Although their languages were different, their cuisines were compatible. As Asians, they were culturally more similar to each other than to non-Asian ethnic groups. Once established, the ACC in turn produced about 20 spin-off organizations, says Yee, including a job training and mental health counseling program. Throughout, the focus of the ACC remained on the wellbeing of older adults.
As with other Nikkei eldercare agencies, the ACC’s founders were not healthcare professionals, but community leaders, including small business owners, and county and state employees. Yee notes that the ACC has benefitted from the unique make-up of its Asian population. As the state capitol and county seat, a large portion of Sacramento’s Asian American residents work in the public sector. This highly stable workforce of multi-generational career civil servants—less vulnerable to discrimination and the vagaries of the economy than Asian small business owners or corporate employees—created a rich pool of community leaders and volunteers. The result: an active force of 400 older adult volunteers, many of whom have secure pensions.
The large number of state employees among the ACC community has also been a financial boon to the facility, rendering its balance sheet more robust than Asian eldercare organizations in other cities. Many residents, explains Yee, took advantage of a period of generous California Public Employees’ Retirement System (CalPERS) benefits, which included long-term care insurance for themselves and their parents. Most of the center’s $13 million budget is financed by revenue from insurance or out-of-pocket, fee-for-service nursing home income: Lifelong learning and wellness classes cost a mere $4 per class hour, and the ACC suggests a donation for ACC Rides Transportation Services. Fund development efforts are varied. In addition to national and local foundation grants, fundraisers and individual donations supply approximately $750,000 per year, according to Yee.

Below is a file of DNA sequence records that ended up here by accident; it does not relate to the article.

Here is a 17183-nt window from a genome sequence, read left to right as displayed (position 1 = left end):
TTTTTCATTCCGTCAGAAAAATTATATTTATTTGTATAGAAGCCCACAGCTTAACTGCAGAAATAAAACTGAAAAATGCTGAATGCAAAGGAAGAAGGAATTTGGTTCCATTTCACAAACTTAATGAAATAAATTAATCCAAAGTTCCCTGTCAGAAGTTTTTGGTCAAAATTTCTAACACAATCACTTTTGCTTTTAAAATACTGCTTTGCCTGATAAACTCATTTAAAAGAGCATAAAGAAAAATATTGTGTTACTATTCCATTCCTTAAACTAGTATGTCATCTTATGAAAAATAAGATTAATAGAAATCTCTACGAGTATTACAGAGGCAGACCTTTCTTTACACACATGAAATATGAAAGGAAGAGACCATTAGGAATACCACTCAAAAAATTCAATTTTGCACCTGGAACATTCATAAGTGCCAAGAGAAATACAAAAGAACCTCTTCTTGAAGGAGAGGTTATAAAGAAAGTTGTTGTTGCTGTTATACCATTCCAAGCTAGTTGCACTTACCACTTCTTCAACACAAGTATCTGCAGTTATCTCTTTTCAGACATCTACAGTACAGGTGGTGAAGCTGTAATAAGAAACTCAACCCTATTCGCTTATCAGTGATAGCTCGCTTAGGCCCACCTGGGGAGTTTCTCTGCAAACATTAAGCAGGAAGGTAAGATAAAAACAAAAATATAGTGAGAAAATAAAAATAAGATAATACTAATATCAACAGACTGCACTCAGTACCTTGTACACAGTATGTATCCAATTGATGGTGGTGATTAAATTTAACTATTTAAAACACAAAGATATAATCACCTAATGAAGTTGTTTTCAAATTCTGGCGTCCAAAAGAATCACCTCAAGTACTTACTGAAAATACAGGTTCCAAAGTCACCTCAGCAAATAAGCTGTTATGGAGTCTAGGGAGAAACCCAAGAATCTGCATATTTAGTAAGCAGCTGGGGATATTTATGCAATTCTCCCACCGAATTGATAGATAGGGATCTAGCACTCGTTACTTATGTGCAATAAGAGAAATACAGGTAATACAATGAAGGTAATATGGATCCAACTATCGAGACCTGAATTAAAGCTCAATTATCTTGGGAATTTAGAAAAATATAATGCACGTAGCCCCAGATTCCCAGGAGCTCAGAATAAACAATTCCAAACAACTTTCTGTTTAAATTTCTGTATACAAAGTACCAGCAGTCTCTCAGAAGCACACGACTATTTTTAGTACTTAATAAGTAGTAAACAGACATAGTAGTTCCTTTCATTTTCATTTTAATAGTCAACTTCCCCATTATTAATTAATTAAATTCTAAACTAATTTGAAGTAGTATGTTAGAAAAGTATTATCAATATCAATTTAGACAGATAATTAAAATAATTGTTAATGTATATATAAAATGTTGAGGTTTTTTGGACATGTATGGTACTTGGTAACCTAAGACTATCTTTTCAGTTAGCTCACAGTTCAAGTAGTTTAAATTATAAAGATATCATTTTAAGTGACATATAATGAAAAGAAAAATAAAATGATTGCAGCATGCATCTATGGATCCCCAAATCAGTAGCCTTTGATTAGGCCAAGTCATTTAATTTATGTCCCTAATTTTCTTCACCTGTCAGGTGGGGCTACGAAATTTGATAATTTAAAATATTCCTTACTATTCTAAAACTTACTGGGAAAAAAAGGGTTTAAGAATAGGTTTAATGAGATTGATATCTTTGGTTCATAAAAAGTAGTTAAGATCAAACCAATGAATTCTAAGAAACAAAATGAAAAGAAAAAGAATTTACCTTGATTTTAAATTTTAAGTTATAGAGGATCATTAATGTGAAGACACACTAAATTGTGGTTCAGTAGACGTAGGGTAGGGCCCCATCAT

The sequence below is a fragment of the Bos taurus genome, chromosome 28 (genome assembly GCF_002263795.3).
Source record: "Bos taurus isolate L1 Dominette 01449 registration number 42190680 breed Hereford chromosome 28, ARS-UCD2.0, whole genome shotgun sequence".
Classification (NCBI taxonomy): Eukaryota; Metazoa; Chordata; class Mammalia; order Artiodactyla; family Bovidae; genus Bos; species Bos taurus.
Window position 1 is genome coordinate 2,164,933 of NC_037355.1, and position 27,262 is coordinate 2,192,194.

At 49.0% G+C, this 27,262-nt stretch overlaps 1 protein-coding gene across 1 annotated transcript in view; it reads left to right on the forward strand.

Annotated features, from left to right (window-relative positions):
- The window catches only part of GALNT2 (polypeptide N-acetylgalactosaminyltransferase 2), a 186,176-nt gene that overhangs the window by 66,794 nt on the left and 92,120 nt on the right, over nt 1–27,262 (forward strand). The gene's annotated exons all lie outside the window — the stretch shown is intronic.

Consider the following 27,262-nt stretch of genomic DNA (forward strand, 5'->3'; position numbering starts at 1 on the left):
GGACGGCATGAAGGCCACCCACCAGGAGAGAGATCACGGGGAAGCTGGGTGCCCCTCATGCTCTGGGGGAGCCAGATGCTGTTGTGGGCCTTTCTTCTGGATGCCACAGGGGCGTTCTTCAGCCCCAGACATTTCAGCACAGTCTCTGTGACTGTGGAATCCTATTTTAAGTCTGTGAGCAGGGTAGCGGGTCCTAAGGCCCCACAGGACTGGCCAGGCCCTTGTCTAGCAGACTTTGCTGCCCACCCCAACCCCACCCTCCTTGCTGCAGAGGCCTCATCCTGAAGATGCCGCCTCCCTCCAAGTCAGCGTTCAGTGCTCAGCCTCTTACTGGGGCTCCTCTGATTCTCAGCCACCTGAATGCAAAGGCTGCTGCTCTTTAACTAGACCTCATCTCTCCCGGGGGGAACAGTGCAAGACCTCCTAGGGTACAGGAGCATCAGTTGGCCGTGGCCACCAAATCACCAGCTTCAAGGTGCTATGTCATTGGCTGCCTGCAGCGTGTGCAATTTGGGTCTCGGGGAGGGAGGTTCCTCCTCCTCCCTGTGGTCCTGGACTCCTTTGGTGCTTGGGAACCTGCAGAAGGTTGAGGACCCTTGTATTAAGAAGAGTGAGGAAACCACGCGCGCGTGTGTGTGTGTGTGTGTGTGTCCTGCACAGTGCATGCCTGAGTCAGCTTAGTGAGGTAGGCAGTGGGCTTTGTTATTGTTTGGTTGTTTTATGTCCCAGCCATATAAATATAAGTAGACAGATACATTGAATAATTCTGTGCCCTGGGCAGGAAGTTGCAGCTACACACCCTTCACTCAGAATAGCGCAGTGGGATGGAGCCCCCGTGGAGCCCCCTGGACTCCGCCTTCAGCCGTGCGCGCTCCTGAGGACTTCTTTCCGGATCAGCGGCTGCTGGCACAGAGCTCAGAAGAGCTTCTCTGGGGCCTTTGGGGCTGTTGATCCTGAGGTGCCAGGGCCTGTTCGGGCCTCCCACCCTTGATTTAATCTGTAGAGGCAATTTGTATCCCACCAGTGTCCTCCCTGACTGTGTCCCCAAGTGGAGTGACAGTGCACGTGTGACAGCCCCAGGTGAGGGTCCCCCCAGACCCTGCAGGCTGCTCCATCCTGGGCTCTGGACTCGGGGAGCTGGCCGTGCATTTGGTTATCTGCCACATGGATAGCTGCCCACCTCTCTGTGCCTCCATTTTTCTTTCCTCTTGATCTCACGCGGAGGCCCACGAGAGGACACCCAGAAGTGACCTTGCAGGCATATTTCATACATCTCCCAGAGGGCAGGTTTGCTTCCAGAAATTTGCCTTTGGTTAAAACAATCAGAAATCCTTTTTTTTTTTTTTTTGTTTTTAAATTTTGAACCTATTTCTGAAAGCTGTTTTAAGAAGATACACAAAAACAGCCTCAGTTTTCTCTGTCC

Following the industry trend, the ACC is shifting from caring for more long-term patients more short-term rehabilitative care patients at the ACC Nursing Home. The shift is happening for two reasons. First, patients who are not seriously ill are leaving nursing homes for lower cost assisted-living facilities. Second, Medicare patients are being discharged from hospitals much more quickly than before, which means a longer period spent in rehabilitative care. To add even more incentive for eldercare facilities to change, Medicare reimbursements for rehabilitation services can result in revenue that is often more than double the MediCal rate for long-term nursing home care. Under this revised business model, the ACC has dramatically increased the number of residents it serves. Admissions jumped from about 30 individuals in 2001 to 160 in 2009, says Yee.